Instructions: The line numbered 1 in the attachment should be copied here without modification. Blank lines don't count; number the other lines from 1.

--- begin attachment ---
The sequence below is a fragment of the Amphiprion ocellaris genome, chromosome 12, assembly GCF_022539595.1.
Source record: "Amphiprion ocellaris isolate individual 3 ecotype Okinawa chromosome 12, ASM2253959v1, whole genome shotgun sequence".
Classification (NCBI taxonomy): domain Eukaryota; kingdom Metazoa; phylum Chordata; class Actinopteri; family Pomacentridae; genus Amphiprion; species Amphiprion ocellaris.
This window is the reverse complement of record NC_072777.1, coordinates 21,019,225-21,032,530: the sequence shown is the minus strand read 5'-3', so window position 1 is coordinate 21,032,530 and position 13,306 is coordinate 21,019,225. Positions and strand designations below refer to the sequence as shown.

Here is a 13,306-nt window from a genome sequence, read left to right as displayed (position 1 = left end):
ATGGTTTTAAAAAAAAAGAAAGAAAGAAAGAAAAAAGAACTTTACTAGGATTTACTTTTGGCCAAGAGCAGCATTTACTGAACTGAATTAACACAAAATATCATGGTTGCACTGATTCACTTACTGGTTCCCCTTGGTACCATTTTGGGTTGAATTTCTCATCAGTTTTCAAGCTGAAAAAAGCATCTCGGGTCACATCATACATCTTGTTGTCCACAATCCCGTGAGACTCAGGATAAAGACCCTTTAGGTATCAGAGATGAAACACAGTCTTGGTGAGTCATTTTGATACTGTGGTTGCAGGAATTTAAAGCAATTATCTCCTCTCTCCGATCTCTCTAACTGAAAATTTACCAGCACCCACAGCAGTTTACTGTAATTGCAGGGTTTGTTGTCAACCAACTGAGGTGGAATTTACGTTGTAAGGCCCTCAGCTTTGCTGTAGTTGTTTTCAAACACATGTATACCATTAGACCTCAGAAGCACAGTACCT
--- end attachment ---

The sequence below is a fragment of the Amphiprion ocellaris genome, chromosome 12, assembly GCF_022539595.1.